Sunday, 2 November 2008

My Christmas List

I decided that I would, for once, begin my Christmas list on 1st November. This is something I have always planned to do in the past but which always gets put off until mid-December by which time it’s too late to do a newsletter to tell people what has happened to the family during the year; I’ve forgotten half the people to whom I should send cards; I have a last minute panic looking for addresses that have gone missing; and I miss the posting abroad dates. So far the list has three names on it but it’s a start!

The next job will be to go up in the loft and find all the boxes of left-over Christmas cards. Every year I mean to use up the old cards (both an economy gesture and an environmentally friendly one) but by the time I get them down from the loft I’ve bought new ones.

Marilyn, a friend of mine has taken the brave decision to stop sending cards and makes a donation to charity instead. The only concession I have made – and it’s one I have done for about twenty years – is to cut up the cards we get to make gift tags for the next year. Mind you, I now have enough gift tags to put ten on every present I’m likely to give this millennium.

What is believed to be one of the first mass-produced Christmas cards - dating back more than 160 years - can be found among the extensive special collections of Bridwell Library at Southern Methodist University's Perkins School of Theology. The lithographed card caused a controversy in some quarters of Victorian English society when it was published in 1843 because it prominently featured a child taking a sip from a glass of wine.

Approximately 1,000 copies of the card were printed but only 10 have survived to modern times. Bridwell Library acquired its copy in 1982. The card was designed for Henry Cole by his friend, the English painter John Calcott Horsley (1808-1882). Cole wanted a ready-to-mail greeting card because he was too busy to engage in the traditional English custom of writing notes with Christmas and New Year's greetings to friends and family. The card pre-dated colour printing so it was hand-coloured. Cole printed more cards than he needed so he sold the extra ones for a shilling each. Bridwell Library's card was signed by Cole and addressed to the engraver of the card, John Thompson (1785-1866).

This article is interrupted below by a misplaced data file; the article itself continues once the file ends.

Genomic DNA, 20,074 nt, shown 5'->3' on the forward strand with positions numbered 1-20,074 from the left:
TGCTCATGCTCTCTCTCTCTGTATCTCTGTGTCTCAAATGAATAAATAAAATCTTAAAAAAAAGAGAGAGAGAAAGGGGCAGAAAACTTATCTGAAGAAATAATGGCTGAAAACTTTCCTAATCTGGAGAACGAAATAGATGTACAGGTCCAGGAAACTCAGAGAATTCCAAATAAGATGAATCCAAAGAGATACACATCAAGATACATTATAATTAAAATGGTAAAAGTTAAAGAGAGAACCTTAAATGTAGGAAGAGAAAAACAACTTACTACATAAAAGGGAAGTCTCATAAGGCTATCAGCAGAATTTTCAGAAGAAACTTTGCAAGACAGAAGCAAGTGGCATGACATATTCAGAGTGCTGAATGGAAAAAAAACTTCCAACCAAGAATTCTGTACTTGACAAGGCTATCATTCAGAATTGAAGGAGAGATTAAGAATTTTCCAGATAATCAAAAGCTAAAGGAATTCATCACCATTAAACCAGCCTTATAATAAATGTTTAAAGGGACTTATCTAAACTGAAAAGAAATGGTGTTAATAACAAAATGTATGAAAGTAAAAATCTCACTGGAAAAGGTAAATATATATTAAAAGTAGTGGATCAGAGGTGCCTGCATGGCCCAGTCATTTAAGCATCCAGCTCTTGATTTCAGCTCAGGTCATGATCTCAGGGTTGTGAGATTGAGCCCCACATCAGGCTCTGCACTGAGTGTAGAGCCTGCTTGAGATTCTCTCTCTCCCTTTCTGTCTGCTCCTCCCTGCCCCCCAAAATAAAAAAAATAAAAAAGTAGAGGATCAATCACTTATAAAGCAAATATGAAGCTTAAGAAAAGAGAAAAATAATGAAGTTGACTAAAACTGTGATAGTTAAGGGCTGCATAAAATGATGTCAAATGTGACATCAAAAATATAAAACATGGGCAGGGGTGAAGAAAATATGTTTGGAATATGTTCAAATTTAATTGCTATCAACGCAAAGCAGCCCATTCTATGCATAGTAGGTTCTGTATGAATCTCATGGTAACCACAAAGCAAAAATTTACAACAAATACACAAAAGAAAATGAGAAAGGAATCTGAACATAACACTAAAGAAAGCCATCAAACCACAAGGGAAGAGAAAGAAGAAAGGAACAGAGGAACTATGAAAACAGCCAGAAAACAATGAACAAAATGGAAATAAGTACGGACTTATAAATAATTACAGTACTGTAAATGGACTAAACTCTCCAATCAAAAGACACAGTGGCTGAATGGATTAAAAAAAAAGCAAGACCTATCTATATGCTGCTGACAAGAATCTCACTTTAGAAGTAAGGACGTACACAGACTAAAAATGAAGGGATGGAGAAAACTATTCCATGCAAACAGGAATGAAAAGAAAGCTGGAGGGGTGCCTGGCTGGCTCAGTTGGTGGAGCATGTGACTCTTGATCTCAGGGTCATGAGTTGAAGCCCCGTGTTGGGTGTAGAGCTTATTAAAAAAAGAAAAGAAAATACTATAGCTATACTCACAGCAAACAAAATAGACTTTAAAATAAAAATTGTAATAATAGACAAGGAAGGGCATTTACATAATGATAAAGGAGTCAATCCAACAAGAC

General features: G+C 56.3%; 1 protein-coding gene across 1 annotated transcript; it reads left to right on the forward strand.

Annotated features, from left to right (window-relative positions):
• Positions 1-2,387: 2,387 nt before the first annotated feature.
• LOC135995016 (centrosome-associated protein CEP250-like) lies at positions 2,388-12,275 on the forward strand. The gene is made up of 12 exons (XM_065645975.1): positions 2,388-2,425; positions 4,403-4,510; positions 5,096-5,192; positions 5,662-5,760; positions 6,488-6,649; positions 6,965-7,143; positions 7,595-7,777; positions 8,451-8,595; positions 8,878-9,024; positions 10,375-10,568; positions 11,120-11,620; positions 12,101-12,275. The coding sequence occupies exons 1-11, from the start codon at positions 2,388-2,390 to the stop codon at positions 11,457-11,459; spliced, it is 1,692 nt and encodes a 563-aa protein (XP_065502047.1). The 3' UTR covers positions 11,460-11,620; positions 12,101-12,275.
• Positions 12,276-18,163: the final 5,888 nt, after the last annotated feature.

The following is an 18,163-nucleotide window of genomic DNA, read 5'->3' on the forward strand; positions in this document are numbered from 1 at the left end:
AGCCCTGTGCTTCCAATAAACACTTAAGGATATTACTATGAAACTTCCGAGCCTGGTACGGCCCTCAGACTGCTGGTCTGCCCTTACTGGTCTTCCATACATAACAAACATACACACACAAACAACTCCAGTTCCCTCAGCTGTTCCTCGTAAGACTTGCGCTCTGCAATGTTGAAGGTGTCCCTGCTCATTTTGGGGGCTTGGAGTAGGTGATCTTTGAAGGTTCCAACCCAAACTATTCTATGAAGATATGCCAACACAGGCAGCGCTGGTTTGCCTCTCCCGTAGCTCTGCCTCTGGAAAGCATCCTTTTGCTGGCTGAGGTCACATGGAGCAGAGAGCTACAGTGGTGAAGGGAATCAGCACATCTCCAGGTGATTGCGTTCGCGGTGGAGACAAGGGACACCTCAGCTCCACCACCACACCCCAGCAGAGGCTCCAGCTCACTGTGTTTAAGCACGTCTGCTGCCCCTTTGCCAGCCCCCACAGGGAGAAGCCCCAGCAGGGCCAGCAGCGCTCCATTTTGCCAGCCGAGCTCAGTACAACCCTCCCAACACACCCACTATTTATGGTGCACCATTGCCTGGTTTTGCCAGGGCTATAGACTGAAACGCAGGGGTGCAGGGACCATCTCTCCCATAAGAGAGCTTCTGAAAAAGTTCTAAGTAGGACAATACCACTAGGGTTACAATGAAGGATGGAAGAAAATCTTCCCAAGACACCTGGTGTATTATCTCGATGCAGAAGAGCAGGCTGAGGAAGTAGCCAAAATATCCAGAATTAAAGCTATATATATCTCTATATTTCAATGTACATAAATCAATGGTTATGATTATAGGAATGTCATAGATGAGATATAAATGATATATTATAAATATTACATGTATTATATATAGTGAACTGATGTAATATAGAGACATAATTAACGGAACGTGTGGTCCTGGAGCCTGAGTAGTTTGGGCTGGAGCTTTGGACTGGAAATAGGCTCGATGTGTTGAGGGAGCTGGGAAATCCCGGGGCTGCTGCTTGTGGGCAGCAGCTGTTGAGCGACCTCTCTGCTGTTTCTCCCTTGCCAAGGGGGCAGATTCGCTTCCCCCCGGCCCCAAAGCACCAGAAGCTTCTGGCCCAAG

Widespread commercial printing of Christmas cards began in the 1860s, when a new process of colour printing lowered the manufacturing cost and the price. Consequently, the custom of sending printed Christmas greetings spread throughout England.

Perhaps one set of cards hardest to understand today were produced in the 1880s in a series by Raphael Tuck named "Silent Songster". They showed dead robins. At the time, the series was very popular and was imitated by several other firms in subsequent years. Even the accompanying inscriptions are strange. They read "Sweet messenger of calm decay and Peace Divine" or "But peaceful was the night wherein the Prince of Light His reign of peace upon the earth began". One can only surmise at their purpose. Perhaps it was a mixture of shame for the slaying of a robin or wren over Christmas (Hunt the Wren was a seasonal activity!) and a compassion for birds during the cold winter months.

Nowadays, by contrast with the late 19th century, cards are relatively expensive, postage is ridiculously so and we are now writing newsletters to go inside them - thereby returning to the traditional English custom of writing notes but with the added bonus of an expensive - often environmentally unfriendly - card.

To return to the subject of my preparations. By the end of the week my list of who I need to send cards to should be complete. Unlike my friend Liz, whose card will arrive on 1st or 2nd Decemeber, I shall no doubt then sit back and leave writing them and everything else to mid-December and curse myself for being late again...

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